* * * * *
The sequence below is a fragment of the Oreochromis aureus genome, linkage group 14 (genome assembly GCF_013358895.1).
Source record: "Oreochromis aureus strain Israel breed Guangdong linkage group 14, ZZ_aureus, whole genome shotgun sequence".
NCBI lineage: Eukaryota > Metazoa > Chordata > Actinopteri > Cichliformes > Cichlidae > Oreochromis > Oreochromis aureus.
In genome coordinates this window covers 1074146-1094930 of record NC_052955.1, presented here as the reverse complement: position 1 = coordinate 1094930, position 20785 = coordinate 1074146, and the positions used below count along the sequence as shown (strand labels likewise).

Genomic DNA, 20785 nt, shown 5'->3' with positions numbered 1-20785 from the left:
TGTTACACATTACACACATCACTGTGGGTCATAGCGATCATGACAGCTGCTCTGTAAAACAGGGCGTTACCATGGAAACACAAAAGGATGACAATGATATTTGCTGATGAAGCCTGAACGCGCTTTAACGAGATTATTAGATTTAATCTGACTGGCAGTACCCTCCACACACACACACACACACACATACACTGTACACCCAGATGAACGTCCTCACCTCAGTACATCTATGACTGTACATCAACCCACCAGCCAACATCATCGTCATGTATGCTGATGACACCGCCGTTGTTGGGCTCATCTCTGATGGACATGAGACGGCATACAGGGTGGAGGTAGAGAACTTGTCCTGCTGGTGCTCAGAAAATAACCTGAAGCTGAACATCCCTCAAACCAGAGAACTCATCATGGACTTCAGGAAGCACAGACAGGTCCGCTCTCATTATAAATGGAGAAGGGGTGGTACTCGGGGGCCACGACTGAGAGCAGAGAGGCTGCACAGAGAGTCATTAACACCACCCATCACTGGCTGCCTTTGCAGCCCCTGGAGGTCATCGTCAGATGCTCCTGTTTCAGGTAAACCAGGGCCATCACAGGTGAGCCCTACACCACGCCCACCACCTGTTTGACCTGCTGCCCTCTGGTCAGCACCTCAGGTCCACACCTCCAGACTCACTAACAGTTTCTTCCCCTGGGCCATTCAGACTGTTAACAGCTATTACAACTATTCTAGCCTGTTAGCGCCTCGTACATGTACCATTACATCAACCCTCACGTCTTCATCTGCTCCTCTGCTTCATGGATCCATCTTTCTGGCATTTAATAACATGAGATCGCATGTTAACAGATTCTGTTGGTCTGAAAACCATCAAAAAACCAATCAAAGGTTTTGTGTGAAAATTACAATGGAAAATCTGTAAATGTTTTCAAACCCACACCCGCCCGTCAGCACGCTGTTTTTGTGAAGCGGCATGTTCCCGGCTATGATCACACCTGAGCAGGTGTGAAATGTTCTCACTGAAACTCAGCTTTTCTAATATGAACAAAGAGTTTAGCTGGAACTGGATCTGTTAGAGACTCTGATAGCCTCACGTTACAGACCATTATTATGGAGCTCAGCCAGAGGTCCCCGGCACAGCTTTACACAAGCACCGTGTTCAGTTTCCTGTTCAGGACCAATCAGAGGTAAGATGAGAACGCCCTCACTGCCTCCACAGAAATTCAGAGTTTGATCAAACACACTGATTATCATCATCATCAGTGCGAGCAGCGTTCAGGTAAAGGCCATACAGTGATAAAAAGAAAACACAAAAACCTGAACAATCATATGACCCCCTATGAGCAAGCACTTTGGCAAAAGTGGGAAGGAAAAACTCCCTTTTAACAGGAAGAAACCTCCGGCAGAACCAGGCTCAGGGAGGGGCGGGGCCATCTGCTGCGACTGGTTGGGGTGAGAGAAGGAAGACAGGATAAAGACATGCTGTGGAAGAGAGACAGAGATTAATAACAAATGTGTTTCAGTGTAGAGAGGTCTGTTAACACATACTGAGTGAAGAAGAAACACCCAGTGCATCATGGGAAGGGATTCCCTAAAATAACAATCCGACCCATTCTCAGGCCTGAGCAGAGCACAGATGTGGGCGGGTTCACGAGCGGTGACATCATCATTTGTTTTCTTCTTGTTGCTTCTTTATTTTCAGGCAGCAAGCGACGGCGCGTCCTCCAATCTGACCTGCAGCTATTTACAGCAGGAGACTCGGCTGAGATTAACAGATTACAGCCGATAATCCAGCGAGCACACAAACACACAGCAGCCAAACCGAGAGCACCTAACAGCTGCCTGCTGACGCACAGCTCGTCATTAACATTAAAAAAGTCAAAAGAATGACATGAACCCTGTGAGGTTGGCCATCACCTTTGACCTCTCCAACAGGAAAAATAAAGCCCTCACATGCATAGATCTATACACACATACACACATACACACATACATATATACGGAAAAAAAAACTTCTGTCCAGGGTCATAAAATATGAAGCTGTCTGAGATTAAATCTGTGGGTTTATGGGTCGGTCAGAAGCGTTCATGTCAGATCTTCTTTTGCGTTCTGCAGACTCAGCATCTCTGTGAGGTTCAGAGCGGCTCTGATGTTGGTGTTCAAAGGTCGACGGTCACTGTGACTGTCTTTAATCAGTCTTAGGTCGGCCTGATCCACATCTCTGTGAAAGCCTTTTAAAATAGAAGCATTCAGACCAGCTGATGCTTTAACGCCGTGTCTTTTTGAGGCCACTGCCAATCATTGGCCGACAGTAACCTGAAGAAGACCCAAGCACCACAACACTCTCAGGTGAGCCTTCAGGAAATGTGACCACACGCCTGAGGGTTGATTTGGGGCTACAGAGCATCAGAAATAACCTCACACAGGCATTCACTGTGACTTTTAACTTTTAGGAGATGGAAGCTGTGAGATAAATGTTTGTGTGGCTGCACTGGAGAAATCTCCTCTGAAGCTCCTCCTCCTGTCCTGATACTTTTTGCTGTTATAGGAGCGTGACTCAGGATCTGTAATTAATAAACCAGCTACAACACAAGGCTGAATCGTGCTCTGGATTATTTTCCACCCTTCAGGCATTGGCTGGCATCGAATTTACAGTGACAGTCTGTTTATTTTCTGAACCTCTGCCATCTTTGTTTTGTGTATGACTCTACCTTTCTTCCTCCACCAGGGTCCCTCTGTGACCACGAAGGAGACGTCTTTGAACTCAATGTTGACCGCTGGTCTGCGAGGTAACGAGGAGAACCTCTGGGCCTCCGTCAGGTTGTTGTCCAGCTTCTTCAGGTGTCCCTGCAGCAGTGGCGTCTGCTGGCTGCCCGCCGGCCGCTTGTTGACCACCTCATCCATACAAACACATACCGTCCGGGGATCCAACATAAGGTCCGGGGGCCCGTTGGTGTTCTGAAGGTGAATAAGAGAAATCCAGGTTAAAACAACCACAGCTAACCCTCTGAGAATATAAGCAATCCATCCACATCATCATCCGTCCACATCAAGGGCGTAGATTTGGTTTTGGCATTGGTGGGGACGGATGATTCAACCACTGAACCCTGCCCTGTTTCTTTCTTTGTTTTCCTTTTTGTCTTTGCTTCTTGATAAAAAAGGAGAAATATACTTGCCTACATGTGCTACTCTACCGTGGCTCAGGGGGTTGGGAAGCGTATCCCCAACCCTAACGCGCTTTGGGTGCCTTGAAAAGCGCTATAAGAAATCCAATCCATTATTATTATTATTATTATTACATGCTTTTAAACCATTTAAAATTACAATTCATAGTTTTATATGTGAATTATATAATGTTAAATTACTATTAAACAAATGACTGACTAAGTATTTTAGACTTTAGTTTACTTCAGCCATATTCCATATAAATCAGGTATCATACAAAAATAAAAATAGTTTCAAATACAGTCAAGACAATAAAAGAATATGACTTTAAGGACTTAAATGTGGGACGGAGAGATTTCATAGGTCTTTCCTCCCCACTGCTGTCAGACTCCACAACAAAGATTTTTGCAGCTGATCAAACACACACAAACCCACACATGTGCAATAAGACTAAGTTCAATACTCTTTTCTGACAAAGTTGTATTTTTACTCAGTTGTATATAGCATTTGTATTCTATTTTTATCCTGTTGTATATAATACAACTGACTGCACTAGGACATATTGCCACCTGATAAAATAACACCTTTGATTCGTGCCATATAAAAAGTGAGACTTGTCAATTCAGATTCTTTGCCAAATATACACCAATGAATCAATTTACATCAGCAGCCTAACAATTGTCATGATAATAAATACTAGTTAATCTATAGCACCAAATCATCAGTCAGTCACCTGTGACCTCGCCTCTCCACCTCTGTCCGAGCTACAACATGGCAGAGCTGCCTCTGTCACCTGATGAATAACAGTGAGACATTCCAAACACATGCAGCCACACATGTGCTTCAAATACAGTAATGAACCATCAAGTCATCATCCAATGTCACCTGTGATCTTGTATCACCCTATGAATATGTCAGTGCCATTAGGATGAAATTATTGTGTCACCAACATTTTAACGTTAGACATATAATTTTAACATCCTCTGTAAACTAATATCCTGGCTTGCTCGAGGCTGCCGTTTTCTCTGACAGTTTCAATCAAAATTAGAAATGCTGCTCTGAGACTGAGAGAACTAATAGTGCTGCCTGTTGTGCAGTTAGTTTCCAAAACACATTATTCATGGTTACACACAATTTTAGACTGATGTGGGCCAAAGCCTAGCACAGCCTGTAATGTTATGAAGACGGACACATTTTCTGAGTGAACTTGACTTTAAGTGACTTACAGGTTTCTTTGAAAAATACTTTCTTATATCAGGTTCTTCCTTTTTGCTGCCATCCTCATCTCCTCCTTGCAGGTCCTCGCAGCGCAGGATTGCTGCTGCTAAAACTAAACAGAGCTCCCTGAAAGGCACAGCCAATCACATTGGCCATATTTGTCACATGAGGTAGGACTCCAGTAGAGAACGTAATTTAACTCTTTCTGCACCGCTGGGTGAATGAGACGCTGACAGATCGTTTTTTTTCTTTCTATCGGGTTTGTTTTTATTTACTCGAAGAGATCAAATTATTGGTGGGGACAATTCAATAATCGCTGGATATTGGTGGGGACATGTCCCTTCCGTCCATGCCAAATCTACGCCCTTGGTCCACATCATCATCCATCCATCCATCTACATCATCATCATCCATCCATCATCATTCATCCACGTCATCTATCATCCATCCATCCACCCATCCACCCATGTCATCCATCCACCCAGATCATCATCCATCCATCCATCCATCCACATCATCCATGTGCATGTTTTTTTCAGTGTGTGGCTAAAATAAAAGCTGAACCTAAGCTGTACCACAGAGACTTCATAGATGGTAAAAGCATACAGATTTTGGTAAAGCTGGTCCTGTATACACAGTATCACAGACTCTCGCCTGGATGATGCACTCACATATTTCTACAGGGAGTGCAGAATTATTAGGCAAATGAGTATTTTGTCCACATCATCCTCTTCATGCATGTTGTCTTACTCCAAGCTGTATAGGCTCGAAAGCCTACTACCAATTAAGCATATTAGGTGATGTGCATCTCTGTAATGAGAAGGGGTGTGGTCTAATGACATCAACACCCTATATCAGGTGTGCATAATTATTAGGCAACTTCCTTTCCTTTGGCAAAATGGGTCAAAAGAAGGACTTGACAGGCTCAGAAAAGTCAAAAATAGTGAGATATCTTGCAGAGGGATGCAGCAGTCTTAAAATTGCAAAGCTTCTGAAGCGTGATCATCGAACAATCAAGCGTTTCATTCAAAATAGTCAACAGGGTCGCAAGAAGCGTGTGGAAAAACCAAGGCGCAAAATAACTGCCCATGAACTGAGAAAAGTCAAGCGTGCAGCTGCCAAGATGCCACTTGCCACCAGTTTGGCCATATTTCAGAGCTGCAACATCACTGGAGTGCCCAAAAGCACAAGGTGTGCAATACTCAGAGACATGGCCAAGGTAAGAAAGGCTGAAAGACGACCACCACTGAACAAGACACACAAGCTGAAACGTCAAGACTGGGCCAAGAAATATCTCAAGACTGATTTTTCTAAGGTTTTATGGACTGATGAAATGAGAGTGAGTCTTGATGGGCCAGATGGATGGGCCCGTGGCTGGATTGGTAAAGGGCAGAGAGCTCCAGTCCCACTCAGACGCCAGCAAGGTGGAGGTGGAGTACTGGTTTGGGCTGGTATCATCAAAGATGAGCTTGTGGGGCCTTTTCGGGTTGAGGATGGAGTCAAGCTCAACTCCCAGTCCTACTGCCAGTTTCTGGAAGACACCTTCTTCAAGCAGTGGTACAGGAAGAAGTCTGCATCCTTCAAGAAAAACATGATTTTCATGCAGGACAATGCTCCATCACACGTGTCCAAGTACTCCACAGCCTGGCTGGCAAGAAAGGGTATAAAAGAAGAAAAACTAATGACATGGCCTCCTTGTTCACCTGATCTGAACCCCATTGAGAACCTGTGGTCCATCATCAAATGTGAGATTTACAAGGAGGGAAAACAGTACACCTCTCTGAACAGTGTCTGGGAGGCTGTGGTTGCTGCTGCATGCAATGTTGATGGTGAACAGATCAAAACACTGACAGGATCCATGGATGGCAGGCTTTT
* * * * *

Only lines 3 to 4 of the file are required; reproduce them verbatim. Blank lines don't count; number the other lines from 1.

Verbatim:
NCBI lineage: Eukaryota > Metazoa > Chordata > Actinopteri > Cichliformes > Cichlidae > Oreochromis > Oreochromis aureus.
In genome coordinates this window covers 1074146-1094930 of record NC_052955.1, presented here as the reverse complement: position 1 = coordinate 1094930, position 20785 = coordinate 1074146, and the positions used below count along the sequence as shown (strand labels likewise).